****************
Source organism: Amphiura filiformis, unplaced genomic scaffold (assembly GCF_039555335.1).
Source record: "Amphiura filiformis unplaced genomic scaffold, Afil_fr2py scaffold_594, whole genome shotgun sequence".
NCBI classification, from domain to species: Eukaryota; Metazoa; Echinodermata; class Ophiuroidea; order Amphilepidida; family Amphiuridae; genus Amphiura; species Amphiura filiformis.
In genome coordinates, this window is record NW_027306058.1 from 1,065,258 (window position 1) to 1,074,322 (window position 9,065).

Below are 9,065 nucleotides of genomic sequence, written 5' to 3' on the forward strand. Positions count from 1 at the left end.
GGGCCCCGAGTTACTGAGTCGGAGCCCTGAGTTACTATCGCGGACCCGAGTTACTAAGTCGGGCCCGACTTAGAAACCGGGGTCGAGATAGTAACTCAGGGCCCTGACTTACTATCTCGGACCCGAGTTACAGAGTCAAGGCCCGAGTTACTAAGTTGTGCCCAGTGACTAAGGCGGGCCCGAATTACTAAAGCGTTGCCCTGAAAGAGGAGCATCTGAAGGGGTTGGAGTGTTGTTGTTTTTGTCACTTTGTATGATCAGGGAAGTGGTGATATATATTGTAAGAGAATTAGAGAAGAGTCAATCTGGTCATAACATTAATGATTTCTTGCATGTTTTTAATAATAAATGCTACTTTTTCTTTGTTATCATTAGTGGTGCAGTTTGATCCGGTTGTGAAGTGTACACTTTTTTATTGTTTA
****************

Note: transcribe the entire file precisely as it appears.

Source organism: Amphiura filiformis, unplaced genomic scaffold (assembly GCF_039555335.1).
Source record: "Amphiura filiformis unplaced genomic scaffold, Afil_fr2py scaffold_594, whole genome shotgun sequence".
NCBI classification, from domain to species: Eukaryota; Metazoa; Echinodermata; class Ophiuroidea; order Amphilepidida; family Amphiuridae; genus Amphiura; species Amphiura filiformis.
In genome coordinates, this window is record NW_027306058.1 from 1,065,258 (window position 1) to 1,074,322 (window position 9,065).

Below are 9,065 nucleotides of genomic sequence, written 5' to 3' on the forward strand. Positions count from 1 at the left end.
GGGCCCCGAGTTACTGAGTCGGAGCCCTGAGTTACTATCGCGGACCCGAGTTACTAAGTCGGGCCCGACTTAGAAACCGGGGTCGAGATAGTAACTCAGGGCCCTGACTTACTATCTCGGACCCGAGTTACAGAGTCAAGGCCCGAGTTACTAAGTTGTGCCCAGTGACTAAGGCGGGCCCGAATTACTAAAGCGTTGCCCTGAAAGAGGAGCATCTGAAGGGGTTGGAGTGTTGTTGTTTTTGTCACTTTGTATGATCAGGGAAGTGGTGATATATATTGTAAGAGAATTAGAGAAGAGTCAATCTGGTCATAACATTAATGATTTCTTGCATGTTTTTAATAATAAATGCTACTTTTTCTTTGTTATCATTAGTGGTGCAGTTTGATCCGGTTGTGAAGTGTACACTTTTTTATTGTTTA